However, the situation does allude to two elements of the enemy’s preferred way of taking down God’s people.

First, the enemy calls into question the truth, accuracy, and application of God’s Word.  He attacks those who are most familiar with the Word, have the responsibility to equip others to understand and apply that Word, and he calls the Word into question for those who are dependent on others to equip them.

Second, he will do all that he can to muddle the transmission of the Word of God from one generation to another.

The enemy knows the power of God’s Word.  It is in his best interests to continually cast dispersions on the reliability and usefulness of the Word.  It is our responsibility to closely guard the Word.  To carefully and continually equip those whom the Lord has allowed us to serve to handle that Word accurately.

It is not just a good program for our communities.  It is essential, critical for survival.

Saturday, January 20, 2018

Not PC

I have been accused of a lot of things.  Being politically correct is not one of them.  I find that whole movement destructive of rational dialog and thought.  So this post will be anything but politically correct.
Not PC
Genesis 2:18 – 25 (here @ Bible Gateway) has been in my reading in the past month, and it was as well a year ago.  Focus on 2:18 (here @ Bible Gateway).  Throughout the two accounts of the creation the Lord calls all that He did, “good” or “very good”.  Yet here, He says that it is “not good” that the man be alone.

As a result, God chooses to fix the “not good” situation.  Consider 2:22 (here @ Bible Gateway).  God fashions a woman for man.

A few days ago I got the December issue of JETS (Journal of the Evangelical Theological Society).  The table of contents for each issue is on the cover.  The first article listed was, “Does Genesis 2 Support Same-Sex Marriage?  An Evangelical Response”.  My first reaction – actually all of my reactions were – “you’ve got to be kidding me!”

But there it was.

Those who have an agenda will twist the Scripture into an unrecognizable shape.  They use their advanced degrees, condescension, “compassion”, and “scholarship” to bury the text with convoluted arguments that have not a scintilla of connection to what the text says.

It has been my observation that the more committed one is to proving the text does not say what it says the more ink and paper will be employed and the response to those questioning them will be branded as ignorant or “hate speech.”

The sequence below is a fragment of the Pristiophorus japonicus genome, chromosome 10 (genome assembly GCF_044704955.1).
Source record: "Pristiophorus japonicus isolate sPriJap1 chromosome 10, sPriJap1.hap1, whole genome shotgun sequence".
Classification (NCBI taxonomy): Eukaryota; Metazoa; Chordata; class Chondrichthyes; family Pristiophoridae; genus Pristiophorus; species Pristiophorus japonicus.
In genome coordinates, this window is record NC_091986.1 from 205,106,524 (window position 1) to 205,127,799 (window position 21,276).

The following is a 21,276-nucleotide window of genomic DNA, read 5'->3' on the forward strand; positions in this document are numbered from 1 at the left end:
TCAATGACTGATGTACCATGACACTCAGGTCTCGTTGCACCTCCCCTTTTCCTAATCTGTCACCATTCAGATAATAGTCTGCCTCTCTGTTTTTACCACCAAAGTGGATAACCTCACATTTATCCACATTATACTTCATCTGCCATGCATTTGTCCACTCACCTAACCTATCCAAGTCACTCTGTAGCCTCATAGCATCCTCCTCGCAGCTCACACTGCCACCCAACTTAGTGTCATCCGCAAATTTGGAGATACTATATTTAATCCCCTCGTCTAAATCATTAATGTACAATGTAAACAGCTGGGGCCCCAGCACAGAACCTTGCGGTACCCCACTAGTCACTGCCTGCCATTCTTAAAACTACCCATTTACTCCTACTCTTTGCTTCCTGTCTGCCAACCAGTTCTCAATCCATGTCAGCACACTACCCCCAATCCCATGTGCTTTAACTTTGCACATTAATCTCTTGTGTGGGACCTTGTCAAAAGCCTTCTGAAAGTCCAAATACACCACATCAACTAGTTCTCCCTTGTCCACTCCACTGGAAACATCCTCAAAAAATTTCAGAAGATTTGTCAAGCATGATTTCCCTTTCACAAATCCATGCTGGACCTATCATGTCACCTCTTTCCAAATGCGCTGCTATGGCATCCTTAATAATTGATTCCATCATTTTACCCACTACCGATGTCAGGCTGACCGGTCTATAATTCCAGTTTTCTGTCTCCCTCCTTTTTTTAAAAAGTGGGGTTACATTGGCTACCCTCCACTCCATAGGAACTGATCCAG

To disagree with those who hold “compassionate”, “informed”, and “enlightened” positions, is to be a hater.  The convenient result of this response is it removes the “enlightened” from having to rationally discuss their errors.

Friday, January 19, 2018

My Take on the Thought Problem

Yesterday I suggested you take a look at these four passages:
My Take on the Thought Problem

The challenge was to summarize what you saw there.

Here are my thoughts:
  • There seems to be a continual rejection of God’s Word in the Body today.  In that denominations and institutions which used to focus on the Word of God and work hard at understanding and following it have moved away from that to embrace or negotiate with cultural norms and pressures. 
  • There is a limit to how much of this rejection of His Word God will tolerate.
  • We in the Body tend to measure ourselves by how we are doing relative to other bodies and believers.  That would be sin.
  • My focus has to be to study, speak, and act in accordance with God’s Word.
What did you see?

Thursday, January 18, 2018

A Thought Problem

Have a challenge for you.
A Thought Problem

Look at these passages:
How would you summarize the message of those passages?  I will share mine tomorrow.


Wednesday, January 17, 2018

Bringing our Loved ones and Friends to the Lord

You may remember that the last book in our Bible is Revelation.  You may be put off by its imagery and apocalyptic discourse.  At a significant level, I am.
Bringing our Loved ones and Friends to the Lord
In one of the studies that the Lord allowed me to lead, I was asked several times to cover Revelation.  Each time I was able to deflect the request to another book.  However, at one point I finally gave in.

Typically I do not use commentaries in my study.  Why?  For the most part the commentaries do not address the questions that I bring to them.  I have found that if I invest the time in prayerful observation, that John 16:13 continually is validated as true.

But for this study, Revelation, I acquired multiple commentaries.  Most of them did not help, two did.  But again it was the prayerful observation that yielded most in the study.

With that in mind look at Revelation 9:20 – 21 (here @ Bible Gateway).

I have been in many conversations over the years that went somewhat along the lines of, “If only God would punish __________, people would repent and follow Him…”

However, these verses seems to throw buckets of cold water on that notion.  It seems that punishment for sin, no matter how dire, will not bring men to repentance.  If anything they seem to dig in their heels and fight harder for the right to continue in sin.